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This article continues to study the linearized Chandrasekhar equation. We use the Hilbert-type inequalities to accurately calculate the norm of the Fredholm integral operator and obtain the exact range for the parameters of the linearized Chandrasekhar equation to ensure that there is a unique solution to the equation in \(L^p\) space. A series of examples that can accurately calculate the norm of Fredholm integral operator shows that the Chandrasekhar kernel functions do not need to meet harsh conditions. As the symbolic part of the Chandrasekhar kernel function and the non-homogeneous terms satisfy the exponential decay condition, we yield a normed convergence rate of the approximation solution in \(L^p\) sense, which adds new results to the theory of radiation transfer in astrophysics.
... where the constant π/ sin(π/p) is the best possible. In [7] Hardy proved the discrete version of (2) which is given by ...
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In this paper, we will prove some new dynamic inequalities of Hilbert's type on time scales. Our results as special cases extend some obtained dynamic inequalities on time scales.and also contain some integral and discrete in- equalities as special cases. We prove our main results by using some algebraic inequalities, Hölder's inequality, Jensen's inequality and a simple consequence of Keller's chain rule on time scales.
... If p > 1, 1 p + 1 q = 1, a m , b n > 0, 0 < ∞ m=1 a p m < ∞, 0 < ∞ n=1 b q n < ∞, then we have the following discrete Hardy-Hilbert's inequality (cf. [3]): where, the constant factor π sin(π/p) is the best possible. Assuming that f (x), g(y) ≥ 0, satisfying 0 < ∞ 0 f p (x)dx < ∞ and 0 < ∞ 0 g q (y)dy < ∞, we have the following Hardy-Hilbert's integral inequality with the same best possible constant factor (cf. [4]): ...
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... We call M to be the Hardy mean if H M < +∞; the number H M is called the Hardy constant of M. The definition of Hardy means was first introduced by Páles and Persson in [20] but it was developed since 1920s, when Hardy constants for Power means were given in a series of papers [9,13,4,10,11]; more details about interesting history of this result can be found in catching surveys [17,6] and in a recent book [12]. Term Hardy constant was introduced recently in [15]. ...
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... In 1925, Hardy [6] proved the following result, which is now very well known as the classical Hardy-Hilbert integral inequality. This states that for positive real numbers p, q with p > 1, 1 p + 1 q = 1, and functions f (x), g(y) ≥ 0, with ...
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Making use of complex analytic techniques as well as methods involving weight functions, we study a few equivalent conditions of a Hilbert-type integral inequality with nonhomogeneous kernel and parameters. In the form of applications we deduce a few equivalent conditions of a Hilbert-type integral inequality with homogeneous kernel, and we additionally consider operator expressions.
... In [1] (p. 253), Hardy established that ...
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Our work in this paper is based on the reverse Hölder-type dynamic inequalities illustrated by El-Deeb in 2018 and the reverse Hilbert-type dynamic inequalities illustrated by Rezk in 2021 and 2022. With the help of Specht’s ratio, the concept of supermultiplicative functions, chain rule, and Jensen’s inequality on time scales, we can establish some comprehensive and generalize a number of classical reverse Hilbert-type inequalities to a general time scale space. In time scale calculus, results are unified and extended. At the same time, the theory of time scale calculus is applied to unify discrete and continuous analysis and to combine them in one comprehensive form. This hybrid theory is also widely applied on symmetrical properties which play an essential role in determining the correct methods to solve inequalities. As a special case of our results when the supermultiplicative function represents the identity map, we obtain some results that have been recently published.
... In recent years, there were a lot of various refinements, generalizations, extensions, and applications of Hilbert's inequality which have seemed in the literature. Hilbert's discrete inequality and its integral formula ( [1], eorem 316) have been generalized in many trends (for example, see [2][3][4][5][6]). Lately, Pachpatte [7] proved new inequalities similar to those of Hilbert's inequality, namely, he proved that if h, l ≥ 1, A m � m s�1 a s ≥ 0, and B n � n t�1 b t ≥ 0, then ...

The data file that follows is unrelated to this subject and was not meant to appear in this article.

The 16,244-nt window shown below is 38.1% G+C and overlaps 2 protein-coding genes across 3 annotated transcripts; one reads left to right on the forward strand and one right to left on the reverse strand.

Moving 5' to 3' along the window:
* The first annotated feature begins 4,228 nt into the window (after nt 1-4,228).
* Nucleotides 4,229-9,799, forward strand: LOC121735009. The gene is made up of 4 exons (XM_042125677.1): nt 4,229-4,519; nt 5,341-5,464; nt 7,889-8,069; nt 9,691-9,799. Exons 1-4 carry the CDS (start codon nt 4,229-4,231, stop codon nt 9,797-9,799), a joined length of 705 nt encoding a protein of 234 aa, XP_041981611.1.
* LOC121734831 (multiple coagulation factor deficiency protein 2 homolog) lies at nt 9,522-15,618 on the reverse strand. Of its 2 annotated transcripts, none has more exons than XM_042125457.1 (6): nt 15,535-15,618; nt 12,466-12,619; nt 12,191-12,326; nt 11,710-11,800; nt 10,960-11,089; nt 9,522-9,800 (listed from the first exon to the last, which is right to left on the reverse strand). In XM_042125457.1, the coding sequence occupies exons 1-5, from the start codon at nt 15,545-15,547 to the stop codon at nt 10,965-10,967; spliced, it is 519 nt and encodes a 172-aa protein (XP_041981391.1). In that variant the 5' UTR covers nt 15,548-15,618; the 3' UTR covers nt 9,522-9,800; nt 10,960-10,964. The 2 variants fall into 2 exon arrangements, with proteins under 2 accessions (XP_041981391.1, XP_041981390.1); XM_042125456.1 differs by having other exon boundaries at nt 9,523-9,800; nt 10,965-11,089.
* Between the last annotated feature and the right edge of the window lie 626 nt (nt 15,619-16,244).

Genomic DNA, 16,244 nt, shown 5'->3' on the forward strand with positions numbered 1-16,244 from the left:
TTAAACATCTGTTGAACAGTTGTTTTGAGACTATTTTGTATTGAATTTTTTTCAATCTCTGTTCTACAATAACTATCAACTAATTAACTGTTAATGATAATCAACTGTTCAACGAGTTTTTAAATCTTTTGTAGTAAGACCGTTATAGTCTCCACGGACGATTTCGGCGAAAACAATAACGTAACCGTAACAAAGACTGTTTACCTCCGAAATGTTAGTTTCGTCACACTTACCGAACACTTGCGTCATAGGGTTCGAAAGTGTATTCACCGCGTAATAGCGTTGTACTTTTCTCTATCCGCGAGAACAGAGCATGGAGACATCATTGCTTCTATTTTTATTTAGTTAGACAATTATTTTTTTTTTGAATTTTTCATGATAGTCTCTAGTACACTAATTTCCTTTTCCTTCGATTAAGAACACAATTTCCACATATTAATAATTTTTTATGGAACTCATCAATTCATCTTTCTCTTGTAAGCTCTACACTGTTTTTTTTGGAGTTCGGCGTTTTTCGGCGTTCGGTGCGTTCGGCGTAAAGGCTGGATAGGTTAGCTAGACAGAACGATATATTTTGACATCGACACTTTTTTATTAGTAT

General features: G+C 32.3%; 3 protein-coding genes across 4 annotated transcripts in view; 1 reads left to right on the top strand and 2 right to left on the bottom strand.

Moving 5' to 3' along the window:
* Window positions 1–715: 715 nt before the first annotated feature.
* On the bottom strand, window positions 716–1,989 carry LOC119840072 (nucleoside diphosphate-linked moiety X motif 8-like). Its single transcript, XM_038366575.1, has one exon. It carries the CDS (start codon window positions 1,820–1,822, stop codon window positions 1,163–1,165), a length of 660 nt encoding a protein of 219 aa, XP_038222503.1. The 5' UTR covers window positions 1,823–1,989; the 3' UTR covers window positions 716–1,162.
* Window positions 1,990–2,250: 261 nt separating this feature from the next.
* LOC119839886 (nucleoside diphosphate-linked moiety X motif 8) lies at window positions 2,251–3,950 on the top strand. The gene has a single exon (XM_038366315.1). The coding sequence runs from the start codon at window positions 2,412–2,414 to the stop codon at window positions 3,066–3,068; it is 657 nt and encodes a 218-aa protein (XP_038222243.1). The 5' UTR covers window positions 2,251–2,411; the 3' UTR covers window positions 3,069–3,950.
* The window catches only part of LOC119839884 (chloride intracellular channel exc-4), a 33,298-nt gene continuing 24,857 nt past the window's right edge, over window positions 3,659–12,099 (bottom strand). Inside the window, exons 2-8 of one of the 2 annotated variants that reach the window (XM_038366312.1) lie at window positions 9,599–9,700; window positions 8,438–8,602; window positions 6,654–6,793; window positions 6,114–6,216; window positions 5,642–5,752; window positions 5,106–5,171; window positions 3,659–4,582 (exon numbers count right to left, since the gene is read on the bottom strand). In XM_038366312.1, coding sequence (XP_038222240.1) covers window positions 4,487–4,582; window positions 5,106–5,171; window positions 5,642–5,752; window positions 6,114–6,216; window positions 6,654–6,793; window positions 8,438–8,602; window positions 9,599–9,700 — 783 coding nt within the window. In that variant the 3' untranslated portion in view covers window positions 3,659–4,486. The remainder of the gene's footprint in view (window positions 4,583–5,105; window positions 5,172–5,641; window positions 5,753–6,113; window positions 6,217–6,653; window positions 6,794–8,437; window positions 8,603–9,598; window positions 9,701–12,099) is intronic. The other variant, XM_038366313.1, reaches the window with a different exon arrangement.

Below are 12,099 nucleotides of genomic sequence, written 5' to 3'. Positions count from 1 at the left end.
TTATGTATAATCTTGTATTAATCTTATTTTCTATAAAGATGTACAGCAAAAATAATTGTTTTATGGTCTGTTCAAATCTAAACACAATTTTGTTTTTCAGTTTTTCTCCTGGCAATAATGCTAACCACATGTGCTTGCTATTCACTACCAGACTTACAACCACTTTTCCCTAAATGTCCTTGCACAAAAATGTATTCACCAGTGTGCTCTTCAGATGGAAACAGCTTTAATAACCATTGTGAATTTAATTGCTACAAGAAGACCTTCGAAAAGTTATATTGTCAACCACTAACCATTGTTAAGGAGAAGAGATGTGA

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This paper is concerned with deriving some new dynamic Hilbert-type inequalities on time scales. The basic idea in proving the results is using some algebraic inequalities, Hölder’s inequality and Jensen’s inequality, on time scales. As a special case of our results, we will obtain some integrals and their corresponding discrete inequalities of Hilbert’s type. 1. Introduction It is evident that the Hilbert-type inequalities outplay a major role in mathematics, for pattern complex analysis, numerical analysis, and qualitative theory of differential equations and their implementations. In recent years, there were a lot of various refinements, generalizations, extensions, and applications of Hilbert’s inequality which have seemed in the literature. Hilbert’s discrete inequality and its integral formula ([1], Theorem 316) have been generalized in many trends (for example, see [2–6]). Lately, Pachpatte [7] proved new inequalities similar to those of Hilbert’s inequality, namely, he proved that if h, l ≥ 1, , and , thenwhere An integral analogue of (1) is given in the following result. Let h, l ≥ 1, , and , for and . Then,where In 2001, Kim [8] gave some generalizations of (1) and (3) by introducing a parameter α > 0 aswhere h, l ≥ 1, , , and An integral analogue of (5) is given in the following result. Let p, q ≥ 1, α > 0, , and , for , . Then,where In 2009, Yang [9] gave another generalization of (1) and (3) by introducing parameter α > 1 and γ > 1 as follows. Let h, l ≥ 1, , and . Then,where An integral analogue of (9) is given as follows. If h, l ≥ 1, α > 1, γ > 1, , and , for and , thenwhere In [10], the authors deduced several generalizations of inequalities (1) and (3) on time scales, namely, they proved that if h and l ≥ 1 are real numbers, , , and η > 1, > 1 with , thenwhere In [11], the authors gave some extensions of inequalities (5) and (7) on time scales. Minutely, they proved that if γ > 0 and h and l ≥ 1 are real numbers, , , and η > 1, > 1 with , thenwhere Following this trend and to develop the study of dynamic inequalities on time scales, we will prove some new inequalities of Hilbert’s type on time scales, namely, we prove time scale versions of inequalities (9) and (11) on time scale . These inequalities can be considered as extensions and generalizations of some Hilbert-type inequalities proved in [10]. We also derive some inequalities on time scale as special cases. 2. Definitions and Basic Results In this division, we will present some fundamental concepts and effects on time scales which will be beneficial for deducing our main results. The following definitions and theorems are referred from [12, 13]. Time scale is defined as a nonempty arbitrary locked subplot of real numbers . We define the forward jump operator asand the backward jump operator as From the above two definitions, it can be stated that a point with is called right-scattered if σ(τ) > τ, right-dense if σ(τ) = τ, left-scattered if ρ(τ) < τ, and left-dense if ρ(τ) = τ. If has left-scattered maximum sm, then ; otherwise, . Finally, the graininess function for any is defined by For a function , the delta derivative of χ at is defined as for each ɛ > 0, there is a neighborhood U of τ such that Moreover, χ is called delta differentiable on if it is delta differentiable at every . A function is called right-dense continuous (rd−continuous) as long as it is continuous at all right-dense points in , and its left-sided limits exist (finite) at all left-dense points in . The classes of real rd−continuous functions on an interval I will be denoted by . For θ, , the Cauchy integral of χΔ is defined as Note that(a)If , then(b)If , then In what follows, we will present Hölder’s inequality, Jensen’s inequality, and the power rules for integration on time scales. Theorem 1. (Hölder’s inequality (see [14, 15])). Let . For , we havewhere η > 1 and > 1 with . Theorem 2. (Jensen’s inequality (see [14, 16])). Suppose that and are nonnegative withIf is convex, then Lemma 3. (see [17]). Let u, , and be nonnegative. If α ≥ 1, thenNow, we will present the formula that will reduce double integrals to single integrals which is the desired in [18]. Lemma 4. Let and . Then,assuming the integrals considered exist. Lemma 5. (see [19]). Let r > 0, μq > 0, and Then, 3. Main Results In this division, we will prove our main results. Throughout this section, we will assume that all functions are nonnegative and the integrals considered are assumed to exist. Also, we will assume that h and l ≥ 1 be real numbers and η > 1 and > 1 with . Theorem 6. Let s, θ, and and and . Suppose that and are defined asThen, for and , we havewhere Proof. By using inequality (27) (see Lemma 3), we see thatThen, we haveApplying Hölder’s inequality (1) on with indices η and η/(η − 1), we find thatand on the integral with indices and /( − 1), we find thatFrom (36) and (37), we getUsing inequality (29) of power means, we observe thatNow, by setting , , ω1 = 1/η, ω2 = 1/, and r = ω1 + ω2 in (39), we getSubstituting (40) into (38) yieldsDividing both sides of (41) by the last factor , we obtainIntegrating the above relation and applying Hölder’s inequality (1), we haveApplying Lemma 4 on (43) and using the fact that σ(n) ≥ n, we conclude thatwhich proves (31). This completes the proof. Remark 1. Letting 1/η + 1/ = 1 in (31), we get Theorem 3.1 due to Saker et al. ([11], Theorem 3.1). By using relations (22) and putting and t0 = 0 in Theorem 6, we get the following conclusion. Corollary 7. Assume that f(ξ) and (ξ) are two nonnegative functions, and defineThen, for s ∈ (0, x) and θ ∈ (0, y), we havewherewhich was proved by Yang ([9], Theorem 3.1). By using relations (23) and putting and t0 = 0 in Theorem 6, we get the following conclusion. Corollary 8. Assume that {ai} and {bj} are two nonnegative sequences of real numbers, and defineThen,wherewhich was proved by Yang ([9], Theorem 2.1). Remark 2. In Theorem 6, setting h = l = 1, we havewhere Remark 3. In Remark 2, if , , and t0 = 0, then we get Remarks 2 and 5, respectively, due to Yang [9]. In the following theorems, we give a further generalization of (51) obtained in Remark 2. Before we give our result, we assume that there exist two functions Φ and Ψ which are real-valued, nonnegative, convex, and submultiplicative functions defined on . A function χ is a submultiplicative if χ(st) ≤ χ(s) χ(t) for s, t ≥ 0. Theorem 9. Let s, θ, and , , , and h(τ) and l(ξ) be two positive functions defined for and . Suppose that F(s) and G(θ) are as defined in Theorem 6, and letThen, for and , we havewhere Proof. According to Theorem 2 and the definition of function Φ, it is clear thatBy applying Hölder’s inequality (1) on (56), we find thatAnalogously,Thus, from (57) and (58), it can be acquired thatApplying (39) on the term , we getFrom (60), we observe thatIntegrating the above relation and using Hölder’s inequality (1) again with indices η, η/(η − 1) and , /( − 1), we find thatApplying Lemma 4 on (62) and using σ(n) ≥ n, we getwhich is (54). This completes the proof. Remark 4. Letting 1/η + 1/ = 1 in (54), then we get Theorem 3.2 due to Saker et al. [11]. By using relations (22) and putting and t0 = 0 in Theorem 9, we get the following conclusion. Corollary 10. Assume that f(s) and (θ) are two nonnegative functions and h(s) and l(θ) are two positive functions, and letThen, for s ∈ (0, x) and θ ∈ (0, y), we havewhereIt is clear that we can have the same inequality in [9], Theorem 3.2. By using relations (23) and putting and t0 = 0 in Theorem 9, we get the following conclusion. Corollary 11. Assume that {ai} and {bj} are two nonnegative sequences of real numbers and {hi} and {lj} are positive sequences, and defineThen,where Remark 5. From inequality (39), we obtainIf we apply (70) on (31) in Theorem 6 and (54) in Theorem 9, then we get the following, respectively, inequalities:whereAlso,where Remark 6. In Remark 5, if , , and t0 = 0, then we get Remarks 3 and 5, respectively, due to Yang [9]. The following theorems deal with slight variants of inequality (54) given in Theorem 9. Theorem 12. Let s, θ, and , , and . DefineThen, for and , we havewhere Proof. By assumption and using Jensen’s inequality (26), we see thatBy applying inequality (1) on (78) with indices η, η/(η − 1), we haveThis implies thatAnalogously,From (80) and (81), we getApplying elementary inequality (39) on the term , where , , ω1 = 1/η, ω2 = 1/, and r = ω1 + ω2, we getFrom (83), we haveTaking delta integrating on both sides of (84), first over s from t0 to x and then over θ from t0 to y, we find thatBy applying inequality (1) on (85) with indices η, η/(η − 1) and , /( − 1), we getApplying Lemma 4 on (86) and using the fact σ(n) ≥ n, we find thatThe proof is complete. Remark 7. Letting 1/η + 1/ = 1 in (76), then we get Theorem 3.3 due to Saker et al. [11]. By using relations (22) and putting and t0 = 0 in Theorem 12, we get the following conclusion. Corollary 13. Assume that f(s) and are nonnegative functions, and defineThen, for s ∈ (0, x) and θ ∈ (0, y), we havewherewhich is the same inequality in [9], Theorem 3.3. By using relations (23) and putting and t0 = 0 in Theorem 12, we get the following conclusion. Corollary 14. Assume that {ai} and {bj} are two nonnegative sequences of real numbers, and defineThen,wherewhich is the same inequality in [9], Theorem 2.3. Theorem 15. Let s, θ, and , , , and h(ξ) and l(ξ) be two positive functions defined for and and H and L be as defined in Theorem 9, and letThen, for and , we havewhere Proof. Using the hypotheses of Theorem 15 and Jensen’s inequality, we find thatBy applying inequality (1) on (97) with indices η, η/(η − 1), we haveFrom (98), we getAnalogously,From (99) and (100), we find thatApplying elementary inequality (39), we getThis implies thatTaking delta integrating on both sides of (103), first over s from t0 to x and then over θ from t0 to y, we obtainBy applying inequality (1) on (104) with indices η, η/(η − 1) and , /( − 1), we getApplying Lemma 4 and using σ(n) ≥ n, we getThis completes the proof. Remark 8. Letting 1/η + 1/ = 1 in (95), then we get Theorem 3.4 due to Saker et al. [11]. By using relations (22) and putting and t0 = 0 in Theorem 15, we get the following conclusion. Corollary 16. Assume that f(s) and are two nonnegative functions and h(s) and l(θ) are two positive functions, and defineThen, for s ∈ (0, x) and θ ∈ (0, y), we havewhereIt is clear that it is the same inequality in [9], Theorem 3.4. By using relations (23) and putting and t0 = 0 in Theorem 15, we have the following conclusion. Corollary 17. Assume that {ai} and {bj} are nonnegative sequences and {hi} and {lj} are positive sequences, and defineThen,wherewhich is the same inequality in [9], Theorem 2.4. Data Availability No data were used to support this study. Conflicts of Interest The authors declare that they have no conflicts of interest. Acknowledgments This research was funded by the Deanship of Scientific Research at Princess Nourah Bint Abdulrahman University through the Fast-track Research Funding Program.